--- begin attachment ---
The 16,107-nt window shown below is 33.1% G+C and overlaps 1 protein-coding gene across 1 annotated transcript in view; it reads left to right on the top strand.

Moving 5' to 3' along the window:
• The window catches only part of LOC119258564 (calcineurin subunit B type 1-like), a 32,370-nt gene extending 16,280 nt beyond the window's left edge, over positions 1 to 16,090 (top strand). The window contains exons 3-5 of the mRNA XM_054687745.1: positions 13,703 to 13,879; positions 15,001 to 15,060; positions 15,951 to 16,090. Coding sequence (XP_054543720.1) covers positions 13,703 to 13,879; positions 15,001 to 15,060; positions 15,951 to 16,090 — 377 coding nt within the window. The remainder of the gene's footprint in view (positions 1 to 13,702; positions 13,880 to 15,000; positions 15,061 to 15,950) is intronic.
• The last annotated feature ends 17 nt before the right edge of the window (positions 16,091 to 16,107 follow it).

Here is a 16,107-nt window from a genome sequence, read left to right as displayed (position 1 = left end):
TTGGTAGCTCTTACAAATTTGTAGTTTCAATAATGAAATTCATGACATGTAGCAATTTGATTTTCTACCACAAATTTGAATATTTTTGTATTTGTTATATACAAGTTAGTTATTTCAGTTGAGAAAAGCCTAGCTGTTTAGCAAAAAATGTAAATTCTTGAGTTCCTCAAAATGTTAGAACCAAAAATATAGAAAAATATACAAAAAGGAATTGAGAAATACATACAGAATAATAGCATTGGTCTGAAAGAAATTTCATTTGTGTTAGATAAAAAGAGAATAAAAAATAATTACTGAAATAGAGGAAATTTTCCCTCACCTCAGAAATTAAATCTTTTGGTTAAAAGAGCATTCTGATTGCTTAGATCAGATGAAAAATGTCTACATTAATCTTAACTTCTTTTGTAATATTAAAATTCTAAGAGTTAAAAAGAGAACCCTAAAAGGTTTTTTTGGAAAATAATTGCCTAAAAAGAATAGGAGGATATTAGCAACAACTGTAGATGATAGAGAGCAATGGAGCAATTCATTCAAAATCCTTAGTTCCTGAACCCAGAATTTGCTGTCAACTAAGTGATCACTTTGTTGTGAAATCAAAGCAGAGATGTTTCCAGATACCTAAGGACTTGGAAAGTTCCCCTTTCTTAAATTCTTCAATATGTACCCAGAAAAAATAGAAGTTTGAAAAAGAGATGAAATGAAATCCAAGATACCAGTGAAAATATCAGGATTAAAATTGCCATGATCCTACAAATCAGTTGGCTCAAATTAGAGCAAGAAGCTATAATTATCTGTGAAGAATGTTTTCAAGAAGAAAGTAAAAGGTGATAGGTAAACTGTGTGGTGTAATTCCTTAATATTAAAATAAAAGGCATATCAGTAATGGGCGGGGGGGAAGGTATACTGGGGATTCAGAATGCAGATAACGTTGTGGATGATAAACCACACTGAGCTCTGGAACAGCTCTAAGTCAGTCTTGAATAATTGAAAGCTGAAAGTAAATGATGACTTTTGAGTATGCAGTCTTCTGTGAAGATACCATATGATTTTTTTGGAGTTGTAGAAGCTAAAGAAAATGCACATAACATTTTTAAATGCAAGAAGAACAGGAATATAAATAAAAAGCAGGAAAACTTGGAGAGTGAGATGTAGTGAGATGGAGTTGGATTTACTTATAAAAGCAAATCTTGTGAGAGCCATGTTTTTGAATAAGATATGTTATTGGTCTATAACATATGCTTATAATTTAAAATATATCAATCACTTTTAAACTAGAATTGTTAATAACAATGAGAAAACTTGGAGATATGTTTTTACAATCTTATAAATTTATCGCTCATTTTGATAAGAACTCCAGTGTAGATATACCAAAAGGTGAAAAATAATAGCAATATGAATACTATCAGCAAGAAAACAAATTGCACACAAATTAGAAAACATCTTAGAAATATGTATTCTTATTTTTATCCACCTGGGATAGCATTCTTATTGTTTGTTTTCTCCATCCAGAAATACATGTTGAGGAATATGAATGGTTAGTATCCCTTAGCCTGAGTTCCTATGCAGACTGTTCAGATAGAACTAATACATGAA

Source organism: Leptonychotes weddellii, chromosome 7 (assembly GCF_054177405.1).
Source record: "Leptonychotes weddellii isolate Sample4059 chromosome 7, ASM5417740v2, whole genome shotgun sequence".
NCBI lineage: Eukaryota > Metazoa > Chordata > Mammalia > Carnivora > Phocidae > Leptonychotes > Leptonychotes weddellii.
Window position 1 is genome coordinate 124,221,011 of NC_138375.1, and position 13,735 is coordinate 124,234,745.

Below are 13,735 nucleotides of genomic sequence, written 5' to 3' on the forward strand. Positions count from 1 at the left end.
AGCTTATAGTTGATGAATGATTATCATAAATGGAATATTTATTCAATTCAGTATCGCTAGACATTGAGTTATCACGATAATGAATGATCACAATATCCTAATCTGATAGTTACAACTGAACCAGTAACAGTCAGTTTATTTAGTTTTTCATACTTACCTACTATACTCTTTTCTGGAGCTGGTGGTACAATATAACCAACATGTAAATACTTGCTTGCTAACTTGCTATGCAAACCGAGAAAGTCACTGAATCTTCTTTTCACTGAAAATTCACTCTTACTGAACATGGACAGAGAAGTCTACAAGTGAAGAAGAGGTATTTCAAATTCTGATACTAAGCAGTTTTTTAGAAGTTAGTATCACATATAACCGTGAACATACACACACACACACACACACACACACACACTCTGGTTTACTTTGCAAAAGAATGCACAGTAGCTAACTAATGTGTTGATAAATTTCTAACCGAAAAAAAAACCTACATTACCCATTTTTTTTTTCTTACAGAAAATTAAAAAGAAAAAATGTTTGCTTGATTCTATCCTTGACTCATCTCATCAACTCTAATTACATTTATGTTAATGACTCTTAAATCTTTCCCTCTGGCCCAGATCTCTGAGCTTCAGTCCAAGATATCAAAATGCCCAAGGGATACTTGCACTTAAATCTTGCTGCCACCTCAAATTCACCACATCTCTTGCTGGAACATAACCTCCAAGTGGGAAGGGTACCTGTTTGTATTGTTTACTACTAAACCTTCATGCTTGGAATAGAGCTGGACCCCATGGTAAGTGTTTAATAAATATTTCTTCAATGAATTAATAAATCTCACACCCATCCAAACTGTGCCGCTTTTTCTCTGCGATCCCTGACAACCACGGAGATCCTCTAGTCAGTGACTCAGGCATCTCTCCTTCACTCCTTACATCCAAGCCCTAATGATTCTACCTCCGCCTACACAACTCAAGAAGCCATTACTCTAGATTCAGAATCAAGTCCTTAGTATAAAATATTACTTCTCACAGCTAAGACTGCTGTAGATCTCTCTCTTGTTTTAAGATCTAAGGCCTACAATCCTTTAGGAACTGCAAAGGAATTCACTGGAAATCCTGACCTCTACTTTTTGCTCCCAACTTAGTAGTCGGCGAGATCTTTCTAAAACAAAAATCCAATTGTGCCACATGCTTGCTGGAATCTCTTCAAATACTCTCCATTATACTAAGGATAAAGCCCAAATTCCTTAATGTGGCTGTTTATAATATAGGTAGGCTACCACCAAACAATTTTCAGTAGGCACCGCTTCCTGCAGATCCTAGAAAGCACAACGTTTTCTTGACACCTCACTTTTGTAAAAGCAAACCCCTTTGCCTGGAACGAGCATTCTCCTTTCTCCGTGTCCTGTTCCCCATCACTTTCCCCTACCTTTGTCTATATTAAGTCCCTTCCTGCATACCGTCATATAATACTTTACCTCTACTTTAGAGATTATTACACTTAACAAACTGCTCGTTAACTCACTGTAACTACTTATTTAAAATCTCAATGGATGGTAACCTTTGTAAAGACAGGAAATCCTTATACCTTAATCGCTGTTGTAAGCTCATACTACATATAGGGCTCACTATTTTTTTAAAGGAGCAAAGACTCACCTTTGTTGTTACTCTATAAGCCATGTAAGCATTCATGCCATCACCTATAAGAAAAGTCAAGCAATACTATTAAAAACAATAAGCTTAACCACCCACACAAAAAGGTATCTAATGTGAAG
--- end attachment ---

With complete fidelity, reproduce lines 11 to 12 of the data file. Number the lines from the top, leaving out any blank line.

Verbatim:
Below are 13,735 nucleotides of genomic sequence, written 5' to 3' on the forward strand. Positions count from 1 at the left end.
AGCTTATAGTTGATGAATGATTATCATAAATGGAATATTTATTCAATTCAGTATCGCTAGACATTGAGTTATCACGATAATGAATGATCACAATATCCTAATCTGATAGTTACAACTGAACCAGTAACAGTCAGTTTATTTAGTTTTTCATACTTACCTACTATACTCTTTTCTGGAGCTGGTGGTACAATATAACCAACATGTAAATACTTGCTTGCTAACTTGCTATGCAAACCGAGAAAGTCACTGAATCTTCTTTTCACTGAAAATTCACTCTTACTGAACATGGACAGAGAAGTCTACAAGTGAAGAAGAGGTATTTCAAATTCTGATACTAAGCAGTTTTTTAGAAGTTAGTATCACATATAACCGTGAACATACACACACACACACACACACACACACACACTCTGGTTTACTTTGCAAAAGAATGCACAGTAGCTAACTAATGTGTTGATAAATTTCTAACCGAAAAAAAAACCTACATTACCCATTTTTTTTTTCTTACAGAAAATTAAAAAGAAAAAATGTTTGCTTGATTCTATCCTTGACTCATCTCATCAACTCTAATTACATTTATGTTAATGACTCTTAAATCTTTCCCTCTGGCCCAGATCTCTGAGCTTCAGTCCAAGATATCAAAATGCCCAAGGGATACTTGCACTTAAATCTTGCTGCCACCTCAAATTCACCACATCTCTTGCTGGAACATAACCTCCAAGTGGGAAGGGTACCTGTTTGTATTGTTTACTACTAAACCTTCATGCTTGGAATAGAGCTGGACCCCATGGTAAGTGTTTAATAAATATTTCTTCAATGAATTAATAAATCTCACACCCATCCAAACTGTGCCGCTTTTTCTCTGCGATCCCTGACAACCACGGAGATCCTCTAGTCAGTGACTCAGGCATCTCTCCTTCACTCCTTACATCCAAGCCCTAATGATTCTACCTCCGCCTACACAACTCAAGAAGCCATTACTCTAGATTCAGAATCAAGTCCTTAGTATAAAATATTACTTCTCACAGCTAAGACTGCTGTAGATCTCTCTCTTGTTTTAAGATCTAAGGCCTACAATCCTTTAGGAACTGCAAAGGAATTCACTGGAAATCCTGACCTCTACTTTTTGCTCCCAACTTAGTAGTCGGCGAGATCTTTCTAAAACAAAAATCCAATTGTGCCACATGCTTGCTGGAATCTCTTCAAATACTCTCCATTATACTAAGGATAAAGCCCAAATTCCTTAATGTGGCTGTTTATAATATAGGTAGGCTACCACCAAACAATTTTCAGTAGGCACCGCTTCCTGCAGATCCTAGAAAGCACAACGTTTTCTTGACACCTCACTTTTGTAAAAGCAAACCCCTTTGCCTGGAACGAGCATTCTCCTTTCTCCGTGTCCTGTTCCCCATCACTTTCCCCTACCTTTGTCTATATTAAGTCCCTTCCTGCATACCGTCATATAATACTTTACCTCTACTTTAGAGATTATTACACTTAACAAACTGCTCGTTAACTCACTGTAACTACTTATTTAAAATCTCAATGGATGGTAACCTTTGTAAAGACAGGAAATCCTTATACCTTAATCGCTGTTGTAAGCTCATACTACATATAGGGCTCACTATTTTTTTAAAGGAGCAAAGACTCACCTTTGTTGTTACTCTATAAGCCATGTAAGCATTCATGCCATCACCTATAAGAAAAGTCAAGCAATACTATTAAAAACAATAAGCTTAACCACCCACACAAAAAGGTATCTAATGTGAAG